CMC. This procedure was done according to Grompe et al. [19]. The labeling of the two strands of the PCR-amplified reference fragment was performed by a second amplification with radiolabeled primers as described [19]. The labeled probe (approximately 10 ng) was mixed with 15-fold molar excess of amplified target DNA in 0.3 M NaCl, 3.5 mM MgCl2, 3 mM Tris-HCl pH 7.7, boiled for 5 min, chilled on ice and then incubated at 42°C for 2 h. After hybridization, the samples were ethanol precipitated and resuspended in 20 µl water for further use.

Chemical Modification and Cleavage. The best results were obtained when heteroduplex DNA (6 µl for each reaction) was incubated either at 39°C for 1 h in 20 µl of a fresh 4 M solution of hydroxylamine hydrochloride (Aldrich) titrated to pH 6 by addition of diethylamine (Aldrich) for C-modification, or at 37°C for 1 h in 19 µl of a mix containing 10 mM Tris-HCl pH 8, 1 mM EDTA, 1.5% (v/v) pyridine and 0.025% osmium tetroxide [4% stock solution (Aldrich) stored at 4 °C] for T-modification. After piperidine cleavage (1 M fresh solution, 90°C for 30 min), the fragments were analyzed by electrophoresis in a 6% denaturing Polyacrylamide gel, followed by autoradiography [20].

DGGE. A melting map (plots of the midpoint melting temperature as a function of position along a DNA molecule) of the cDNA fragment with a GC clamp attached to the 5′ end was generated using the computer program of Lerman and Silverstein [21]. This program simulates the melting and mobility behavior of the clamped PCR fragment in the appropriate denaturing gradient gel. PCR-amplified fragments of cDNA were analyzed by DGGE in a Hoeffer SE 600 type apparatus (LKB) as previously described [22]. Samples (15 µl) were loaded onto a 6.5% Polyacrylamide gel (acrylamide/bisacrylamide = 37.5/1) containing a 30–80% denaturant gradient parallel to the direction of electrophoresis [100% denaturant = 7 M urea and 40% (v/v) formamide]. The gel was ran at 160 V for 3 h 30 min in TAE buffer maintained at a constant temperature of 60°C by a circulating heater and stirrer. After electrophoresis, the gel was stained with ethidium bromide.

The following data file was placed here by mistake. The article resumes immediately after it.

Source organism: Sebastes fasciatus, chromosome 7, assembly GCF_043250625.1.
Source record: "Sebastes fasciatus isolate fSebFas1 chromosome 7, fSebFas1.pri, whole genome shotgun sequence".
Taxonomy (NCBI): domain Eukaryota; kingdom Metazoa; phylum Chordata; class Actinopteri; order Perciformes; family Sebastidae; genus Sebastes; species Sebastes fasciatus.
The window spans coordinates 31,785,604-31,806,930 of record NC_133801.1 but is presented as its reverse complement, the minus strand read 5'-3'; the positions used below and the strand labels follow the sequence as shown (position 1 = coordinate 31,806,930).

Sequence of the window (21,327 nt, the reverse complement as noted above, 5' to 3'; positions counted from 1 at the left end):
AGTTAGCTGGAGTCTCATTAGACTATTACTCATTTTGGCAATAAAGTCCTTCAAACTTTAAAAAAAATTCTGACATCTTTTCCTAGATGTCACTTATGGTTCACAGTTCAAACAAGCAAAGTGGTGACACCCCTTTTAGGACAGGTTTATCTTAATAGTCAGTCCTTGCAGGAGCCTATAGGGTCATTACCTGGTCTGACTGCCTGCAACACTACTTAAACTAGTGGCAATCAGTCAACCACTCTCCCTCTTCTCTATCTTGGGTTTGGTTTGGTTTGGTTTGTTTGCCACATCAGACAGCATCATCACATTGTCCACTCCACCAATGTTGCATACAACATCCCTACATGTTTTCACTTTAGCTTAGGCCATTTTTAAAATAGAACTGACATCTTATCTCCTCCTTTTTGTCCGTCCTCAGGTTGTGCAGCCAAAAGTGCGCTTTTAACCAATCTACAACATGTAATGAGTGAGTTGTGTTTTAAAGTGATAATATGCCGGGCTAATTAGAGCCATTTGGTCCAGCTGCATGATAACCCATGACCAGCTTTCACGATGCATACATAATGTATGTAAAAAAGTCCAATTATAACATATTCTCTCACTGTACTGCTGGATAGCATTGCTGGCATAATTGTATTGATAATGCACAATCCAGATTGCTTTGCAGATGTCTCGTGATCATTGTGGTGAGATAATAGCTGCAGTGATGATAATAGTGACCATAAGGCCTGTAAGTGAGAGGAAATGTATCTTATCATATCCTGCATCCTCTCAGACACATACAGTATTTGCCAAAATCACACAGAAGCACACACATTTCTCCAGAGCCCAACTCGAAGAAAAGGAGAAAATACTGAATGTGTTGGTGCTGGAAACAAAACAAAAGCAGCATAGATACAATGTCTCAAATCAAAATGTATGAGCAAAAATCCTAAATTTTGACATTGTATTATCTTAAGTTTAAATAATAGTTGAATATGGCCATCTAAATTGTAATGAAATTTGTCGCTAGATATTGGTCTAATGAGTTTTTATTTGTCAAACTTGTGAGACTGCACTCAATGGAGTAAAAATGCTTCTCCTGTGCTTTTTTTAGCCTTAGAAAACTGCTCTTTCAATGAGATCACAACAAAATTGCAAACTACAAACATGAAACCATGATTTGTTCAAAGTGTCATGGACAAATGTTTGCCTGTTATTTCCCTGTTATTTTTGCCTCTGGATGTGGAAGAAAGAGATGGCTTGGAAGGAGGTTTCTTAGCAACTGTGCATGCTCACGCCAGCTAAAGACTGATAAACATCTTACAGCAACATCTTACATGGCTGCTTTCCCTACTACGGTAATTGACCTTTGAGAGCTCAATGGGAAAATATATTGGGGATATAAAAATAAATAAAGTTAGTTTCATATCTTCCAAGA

Results and Discussion

Screening with ASOs for six known mutations showed marked differences in frequency (table 1). The 4-bp insertion in exon 11 (which represents 70% of Ashkenazi Jewish Tay-Sachs alleles) was found in our population with a frequency of 24% and is present in both Ashkenazi and non-Ashkenazi patients (see table 2 for ethnic origin). The French-Canadian mutation, accounting for 80% of alleles in Canada, was completely absent from our population suggesting that this mutation is rare in France/Europe or that it appeared in Canada after the French immigration [16].

Table 2 Correlations between Tay-Sachs clinical forms, ethnic background and genotype in 42 patients

The mutation described as responsible for the adult form [9, 10] of Tay-Sachs disease was present in 5% of alleles studied and represents 33% of alleles in our adult patients. We found the ΔPhe 304/305 mutation, first described in a Moroccan Jewish family [23], in 6% of alleles and consider it to be a panethnic mutation, since we identified it in French, Italian and Portuguese patients [20]. In the Moroccan Jewish population its frequency is about 25% of alleles.